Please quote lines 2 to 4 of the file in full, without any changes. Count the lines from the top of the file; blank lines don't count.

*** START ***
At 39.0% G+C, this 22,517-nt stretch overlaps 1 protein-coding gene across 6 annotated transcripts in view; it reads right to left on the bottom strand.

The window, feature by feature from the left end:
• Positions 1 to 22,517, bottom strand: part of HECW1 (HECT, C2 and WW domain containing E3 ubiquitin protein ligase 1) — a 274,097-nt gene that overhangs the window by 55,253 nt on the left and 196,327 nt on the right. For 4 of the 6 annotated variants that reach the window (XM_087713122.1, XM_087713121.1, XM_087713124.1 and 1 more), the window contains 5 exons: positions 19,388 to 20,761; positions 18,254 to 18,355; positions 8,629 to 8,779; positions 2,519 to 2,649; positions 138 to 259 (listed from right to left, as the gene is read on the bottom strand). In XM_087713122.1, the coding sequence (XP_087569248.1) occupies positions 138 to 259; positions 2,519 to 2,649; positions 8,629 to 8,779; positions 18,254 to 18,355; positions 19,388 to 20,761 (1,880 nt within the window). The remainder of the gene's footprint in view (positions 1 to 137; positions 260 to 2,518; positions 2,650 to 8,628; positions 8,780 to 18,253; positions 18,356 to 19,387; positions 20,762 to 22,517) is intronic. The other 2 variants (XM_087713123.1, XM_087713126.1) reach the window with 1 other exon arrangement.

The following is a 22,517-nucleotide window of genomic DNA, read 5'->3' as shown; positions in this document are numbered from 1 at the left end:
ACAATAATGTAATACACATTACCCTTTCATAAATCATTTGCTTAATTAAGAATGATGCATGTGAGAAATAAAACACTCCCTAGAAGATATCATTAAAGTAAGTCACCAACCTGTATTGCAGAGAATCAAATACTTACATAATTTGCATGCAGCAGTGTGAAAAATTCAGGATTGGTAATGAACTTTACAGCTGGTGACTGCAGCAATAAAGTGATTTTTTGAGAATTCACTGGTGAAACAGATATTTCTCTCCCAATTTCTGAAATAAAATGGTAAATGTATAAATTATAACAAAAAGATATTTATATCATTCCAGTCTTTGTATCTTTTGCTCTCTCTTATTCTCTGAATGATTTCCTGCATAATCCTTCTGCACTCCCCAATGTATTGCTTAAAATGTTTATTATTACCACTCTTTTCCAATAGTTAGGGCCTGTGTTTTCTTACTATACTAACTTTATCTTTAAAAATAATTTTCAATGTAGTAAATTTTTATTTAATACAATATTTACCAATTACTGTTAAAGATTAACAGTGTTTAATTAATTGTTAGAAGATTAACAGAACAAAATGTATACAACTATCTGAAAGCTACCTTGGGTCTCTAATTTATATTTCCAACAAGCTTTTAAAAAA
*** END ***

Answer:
The window, feature by feature from the left end:
• Positions 1 to 22,517, bottom strand: part of HECW1 (HECT, C2 and WW domain containing E3 ubiquitin protein ligase 1) — a 274,097-nt gene that overhangs the window by 55,253 nt on the left and 196,327 nt on the right. For 4 of the 6 annotated variants that reach the window (XM_087713122.1, XM_087713121.1, XM_087713124.1 and 1 more), the window contains 5 exons: positions 19,388 to 20,761; positions 18,254 to 18,355; positions 8,629 to 8,779; positions 2,519 to 2,649; positions 138 to 259 (listed from right to left, as the gene is read on the bottom strand). In XM_087713122.1, the coding sequence (XP_087569248.1) occupies positions 138 to 259; positions 2,519 to 2,649; positions 8,629 to 8,779; positions 18,254 to 18,355; positions 19,388 to 20,761 (1,880 nt within the window). The remainder of the gene's footprint in view (positions 1 to 137; positions 260 to 2,518; positions 2,650 to 8,628; positions 8,780 to 18,253; positions 18,356 to 19,387; positions 20,762 to 22,517) is intronic. The other 2 variants (XM_087713123.1, XM_087713126.1) reach the window with 1 other exon arrangement.

The following is a 22,517-nucleotide window of genomic DNA, read 5'->3' as shown; positions in this document are numbered from 1 at the left end: